However, we didn’t have any crashing issues with the Roku Express, and while slow, performance was smooth. Videos and channels did load, eventually. It’s a budget streamer with patient performance, but it’s serviceable if you can’t spend an extra twenty dollars on a more upgraded streamer.
Roku Express runs with the same Roku interface as its more expensive cousins, and it’s well-loved for a reason. Compared to Fire TV, Chromecast, and Apple TV, Roku has the widest selection of apps available, and it doesn’t favor one streaming service over another.
Roku’s menus are easy to navigate, with clearly labeled categories and large icons. There’s apps for all the major paid streaming platforms, from Netflix to HBO, and there’s a lot of free apps, or channels, with excellent content available to stream.
On Vudu, Roku Channel, Crackle, NewsON, Pluto TV, and more, you’ll get free shows and movies to stream. How are they free? Instead of making money off subscriptions, they make money from ads, so it’s a lot like watching content on regular cable TV. I personally really enjoy the news and educational apps on Roku Express, which are full of engaging content for relatively few intrusions. And if you’re into cheesy kung-fu B-movies, my dad never seems to stop finding new ones on his Roku Streaming Stick+. No matter what you’re into, there’s a free channel for you out there.
You need the box to be visible from the remote’s standpoint so that it can receive infrared communications.
An interesting software perk from Roku that its competition doesn’t offer is its mobile app. You can use it as a remote for your Roku device, and that’s great, but more interestingly, you can also plug in your headphones and have the audio stream to your phone. If you like to stay up late and watch TV while your spouse sleeps, this is a great feature to have on hand.
The Roku Express is only $30, but it’s easy to find it for even cheaper in physical stores and even online during sales seasons. It’s not hard to nab it for $25 or less.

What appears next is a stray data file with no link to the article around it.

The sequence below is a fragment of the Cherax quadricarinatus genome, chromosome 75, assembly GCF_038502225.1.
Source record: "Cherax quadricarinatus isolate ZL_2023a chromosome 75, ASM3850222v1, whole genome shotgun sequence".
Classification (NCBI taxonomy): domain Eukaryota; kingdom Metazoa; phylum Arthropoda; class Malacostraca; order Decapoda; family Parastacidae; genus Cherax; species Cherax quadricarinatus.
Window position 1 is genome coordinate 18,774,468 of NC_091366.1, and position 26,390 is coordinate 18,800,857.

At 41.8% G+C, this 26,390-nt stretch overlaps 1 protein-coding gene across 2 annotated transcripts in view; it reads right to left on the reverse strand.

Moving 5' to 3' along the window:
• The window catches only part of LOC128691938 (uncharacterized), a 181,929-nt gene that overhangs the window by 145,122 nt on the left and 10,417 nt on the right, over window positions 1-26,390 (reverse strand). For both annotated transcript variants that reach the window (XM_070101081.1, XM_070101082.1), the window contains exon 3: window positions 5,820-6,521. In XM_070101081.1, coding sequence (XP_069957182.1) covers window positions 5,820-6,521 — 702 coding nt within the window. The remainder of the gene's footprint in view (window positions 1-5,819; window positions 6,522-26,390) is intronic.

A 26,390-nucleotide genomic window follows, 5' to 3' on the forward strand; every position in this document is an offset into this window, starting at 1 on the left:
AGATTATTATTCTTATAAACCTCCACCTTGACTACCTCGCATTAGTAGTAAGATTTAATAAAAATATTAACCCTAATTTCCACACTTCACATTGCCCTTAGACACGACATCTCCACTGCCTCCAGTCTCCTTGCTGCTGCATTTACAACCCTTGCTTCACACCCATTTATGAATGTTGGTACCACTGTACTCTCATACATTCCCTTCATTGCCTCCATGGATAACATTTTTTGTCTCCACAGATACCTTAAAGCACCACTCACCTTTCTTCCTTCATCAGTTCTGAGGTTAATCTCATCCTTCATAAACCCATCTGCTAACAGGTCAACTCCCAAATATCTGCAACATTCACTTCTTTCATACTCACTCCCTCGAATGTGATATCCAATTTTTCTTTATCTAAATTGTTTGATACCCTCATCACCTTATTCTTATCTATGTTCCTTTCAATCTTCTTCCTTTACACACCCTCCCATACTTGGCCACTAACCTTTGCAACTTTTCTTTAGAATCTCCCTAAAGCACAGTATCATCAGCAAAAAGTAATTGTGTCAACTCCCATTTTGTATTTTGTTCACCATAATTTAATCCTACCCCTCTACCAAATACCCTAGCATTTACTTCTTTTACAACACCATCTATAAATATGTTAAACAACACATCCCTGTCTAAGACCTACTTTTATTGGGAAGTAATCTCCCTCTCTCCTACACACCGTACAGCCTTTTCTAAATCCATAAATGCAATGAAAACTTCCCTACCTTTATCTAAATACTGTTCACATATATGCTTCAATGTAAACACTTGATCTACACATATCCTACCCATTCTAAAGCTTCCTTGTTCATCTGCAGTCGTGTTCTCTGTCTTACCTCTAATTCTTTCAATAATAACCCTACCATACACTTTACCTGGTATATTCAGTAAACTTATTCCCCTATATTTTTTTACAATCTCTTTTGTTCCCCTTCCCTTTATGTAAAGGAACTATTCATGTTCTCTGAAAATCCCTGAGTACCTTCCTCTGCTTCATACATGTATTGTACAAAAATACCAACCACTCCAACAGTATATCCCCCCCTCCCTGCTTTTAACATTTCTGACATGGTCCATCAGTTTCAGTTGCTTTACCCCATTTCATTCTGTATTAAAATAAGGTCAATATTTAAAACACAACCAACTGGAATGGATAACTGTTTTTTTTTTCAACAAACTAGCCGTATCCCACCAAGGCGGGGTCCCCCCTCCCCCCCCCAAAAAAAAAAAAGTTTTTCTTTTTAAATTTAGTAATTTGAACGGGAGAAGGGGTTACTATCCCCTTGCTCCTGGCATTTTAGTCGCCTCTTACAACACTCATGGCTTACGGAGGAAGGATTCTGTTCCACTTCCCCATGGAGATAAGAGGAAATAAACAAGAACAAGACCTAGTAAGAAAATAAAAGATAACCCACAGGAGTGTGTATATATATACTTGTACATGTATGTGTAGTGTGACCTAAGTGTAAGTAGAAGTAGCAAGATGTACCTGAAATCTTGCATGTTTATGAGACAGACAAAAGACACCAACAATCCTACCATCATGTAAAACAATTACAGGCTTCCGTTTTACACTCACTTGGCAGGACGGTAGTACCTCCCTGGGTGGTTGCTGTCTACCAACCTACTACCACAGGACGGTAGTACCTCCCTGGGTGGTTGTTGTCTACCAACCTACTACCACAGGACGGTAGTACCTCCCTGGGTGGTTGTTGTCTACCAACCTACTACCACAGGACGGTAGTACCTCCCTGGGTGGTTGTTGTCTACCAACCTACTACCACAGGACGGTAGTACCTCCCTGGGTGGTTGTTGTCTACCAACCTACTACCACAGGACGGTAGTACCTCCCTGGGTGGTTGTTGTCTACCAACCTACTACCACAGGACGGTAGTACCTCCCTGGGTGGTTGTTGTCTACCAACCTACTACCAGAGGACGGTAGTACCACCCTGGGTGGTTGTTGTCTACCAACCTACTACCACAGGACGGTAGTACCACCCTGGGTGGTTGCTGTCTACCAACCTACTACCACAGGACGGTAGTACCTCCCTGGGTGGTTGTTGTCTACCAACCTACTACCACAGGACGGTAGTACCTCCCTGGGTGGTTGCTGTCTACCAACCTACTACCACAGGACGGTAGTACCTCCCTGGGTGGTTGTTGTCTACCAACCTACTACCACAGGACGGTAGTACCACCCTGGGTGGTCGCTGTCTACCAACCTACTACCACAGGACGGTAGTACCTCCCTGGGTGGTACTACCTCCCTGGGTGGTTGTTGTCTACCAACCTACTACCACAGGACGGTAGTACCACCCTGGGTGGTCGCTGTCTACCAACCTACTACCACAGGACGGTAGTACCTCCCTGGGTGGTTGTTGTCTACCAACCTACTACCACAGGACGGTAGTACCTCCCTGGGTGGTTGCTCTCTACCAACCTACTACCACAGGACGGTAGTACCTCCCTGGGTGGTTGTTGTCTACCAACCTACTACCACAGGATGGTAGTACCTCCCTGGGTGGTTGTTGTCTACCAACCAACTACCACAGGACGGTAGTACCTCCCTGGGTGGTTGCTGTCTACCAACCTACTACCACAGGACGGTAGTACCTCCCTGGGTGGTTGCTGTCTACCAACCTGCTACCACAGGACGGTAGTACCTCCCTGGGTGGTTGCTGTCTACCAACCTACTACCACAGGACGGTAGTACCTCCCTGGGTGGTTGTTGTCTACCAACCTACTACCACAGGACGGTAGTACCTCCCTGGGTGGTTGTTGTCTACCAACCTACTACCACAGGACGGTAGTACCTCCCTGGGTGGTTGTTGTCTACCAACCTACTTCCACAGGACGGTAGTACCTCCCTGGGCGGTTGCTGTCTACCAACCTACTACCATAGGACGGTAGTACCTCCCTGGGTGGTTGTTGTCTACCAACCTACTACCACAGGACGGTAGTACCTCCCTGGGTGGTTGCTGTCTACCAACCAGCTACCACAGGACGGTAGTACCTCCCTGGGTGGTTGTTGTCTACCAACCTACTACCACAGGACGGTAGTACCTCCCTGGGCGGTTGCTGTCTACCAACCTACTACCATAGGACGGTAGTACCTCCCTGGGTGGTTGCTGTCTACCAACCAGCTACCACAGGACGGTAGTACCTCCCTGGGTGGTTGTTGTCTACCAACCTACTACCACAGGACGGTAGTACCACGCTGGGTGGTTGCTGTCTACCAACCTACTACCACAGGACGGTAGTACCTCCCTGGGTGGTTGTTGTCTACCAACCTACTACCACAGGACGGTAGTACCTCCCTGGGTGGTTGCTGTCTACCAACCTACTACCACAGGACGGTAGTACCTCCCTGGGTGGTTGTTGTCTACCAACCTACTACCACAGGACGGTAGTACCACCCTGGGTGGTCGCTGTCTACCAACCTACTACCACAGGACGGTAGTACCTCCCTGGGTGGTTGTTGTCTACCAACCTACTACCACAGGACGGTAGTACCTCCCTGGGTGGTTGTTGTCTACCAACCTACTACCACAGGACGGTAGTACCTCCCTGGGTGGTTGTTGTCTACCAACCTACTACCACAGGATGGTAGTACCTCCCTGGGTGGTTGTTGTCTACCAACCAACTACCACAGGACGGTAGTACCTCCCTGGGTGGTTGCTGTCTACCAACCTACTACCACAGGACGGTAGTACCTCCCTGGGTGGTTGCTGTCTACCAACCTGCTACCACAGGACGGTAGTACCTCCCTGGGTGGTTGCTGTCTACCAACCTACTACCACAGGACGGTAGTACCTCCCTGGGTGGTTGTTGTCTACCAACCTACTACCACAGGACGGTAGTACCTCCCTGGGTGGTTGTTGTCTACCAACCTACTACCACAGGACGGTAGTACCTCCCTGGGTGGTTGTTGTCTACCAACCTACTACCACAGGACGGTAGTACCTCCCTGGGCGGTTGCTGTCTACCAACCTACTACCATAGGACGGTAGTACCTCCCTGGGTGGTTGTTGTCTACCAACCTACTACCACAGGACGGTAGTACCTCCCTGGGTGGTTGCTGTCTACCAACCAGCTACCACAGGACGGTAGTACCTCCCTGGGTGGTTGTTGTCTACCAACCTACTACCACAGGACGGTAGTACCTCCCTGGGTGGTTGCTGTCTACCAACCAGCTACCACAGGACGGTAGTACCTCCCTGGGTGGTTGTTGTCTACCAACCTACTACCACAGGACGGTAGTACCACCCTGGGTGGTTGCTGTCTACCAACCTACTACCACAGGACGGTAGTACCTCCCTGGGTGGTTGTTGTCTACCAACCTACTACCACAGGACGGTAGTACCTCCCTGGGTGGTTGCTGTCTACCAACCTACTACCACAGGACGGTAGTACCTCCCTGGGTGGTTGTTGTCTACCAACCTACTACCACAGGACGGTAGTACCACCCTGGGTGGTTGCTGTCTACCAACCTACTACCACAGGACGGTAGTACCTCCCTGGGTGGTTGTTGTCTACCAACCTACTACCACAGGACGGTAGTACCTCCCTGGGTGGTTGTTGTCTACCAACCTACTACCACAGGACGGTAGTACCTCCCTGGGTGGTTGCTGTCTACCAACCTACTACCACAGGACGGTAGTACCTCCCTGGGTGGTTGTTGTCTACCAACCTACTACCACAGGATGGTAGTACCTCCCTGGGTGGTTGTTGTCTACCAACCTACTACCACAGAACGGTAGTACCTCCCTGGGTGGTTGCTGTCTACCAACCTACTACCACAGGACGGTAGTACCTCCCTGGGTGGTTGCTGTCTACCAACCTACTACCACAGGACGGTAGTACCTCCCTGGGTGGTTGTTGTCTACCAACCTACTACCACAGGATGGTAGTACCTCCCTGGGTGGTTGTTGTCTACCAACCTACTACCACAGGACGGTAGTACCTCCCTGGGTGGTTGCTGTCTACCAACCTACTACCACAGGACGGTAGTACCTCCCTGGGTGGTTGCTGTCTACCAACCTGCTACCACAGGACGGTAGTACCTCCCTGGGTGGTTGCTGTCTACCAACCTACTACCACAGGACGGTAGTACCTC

For only $10 to $20 more, you get a faster experience and more functionality out of Roku’s other offerings, so if you can afford it, the Premiere and Streaming Stick+ are the better value. As we move forward, 4K streaming is becoming the new standard, so it’s worth it to upgrade from the Express’s 1080p resolution.
If you can afford to upgrade, the Roku Streaming Stick+ (not to be confused with the regular Roku Streaming Stick) is a faster device that supports 4k streams and has volume controls, all for $50. The Streaming Stick+ runs all the same channels that the Express runs, so you’ll get a wealth of free content and support for all your subscriptions.
Compared to the budget Chromecast and Fire TV offerings, the Roku Express offers a sleeker user interface. Both Roku and Fire TV offers many more channels than Chromecast, and they have a physical remote with a real interface to navigate. It’s old-fashioned, but I’ve always found it easier and more enjoyable than using your phone to control devices.
Roku and Fire TV are a lot more similar to each other than they are to Chromecast, but there are some key differences. The Roku Express excels in having a great, comprehensive search algorithm that’s platform-agnostic, and its user interface is easy to navigate. Fire TV tries to guide you toward Amazon content, and its interface is a little more cumbersome to get around, but even the base model has volume control and Alexa voice controls. Fire TV also has a better games collection, if that’s something that interests you. As far as quantity and quality of content goes, Roku and Fire TV offer virtually the same apps and channels (over 5,000 of them, to be exact).
A cheap way to stream 1080p content with ease.
The Roku Express is a cheap way to turn a dumb TV into a smart TV, or simply to access thousands of free shows that you may not have available directly from your TV’s apps. For only $30, it has a stellar library of content, and its clean unbiased interface makes it a pleasure to use. However, its lack of 4K support and slow performance may make it worth considering an upgrade to its $50 sibling, the Roku Streaming Stick+.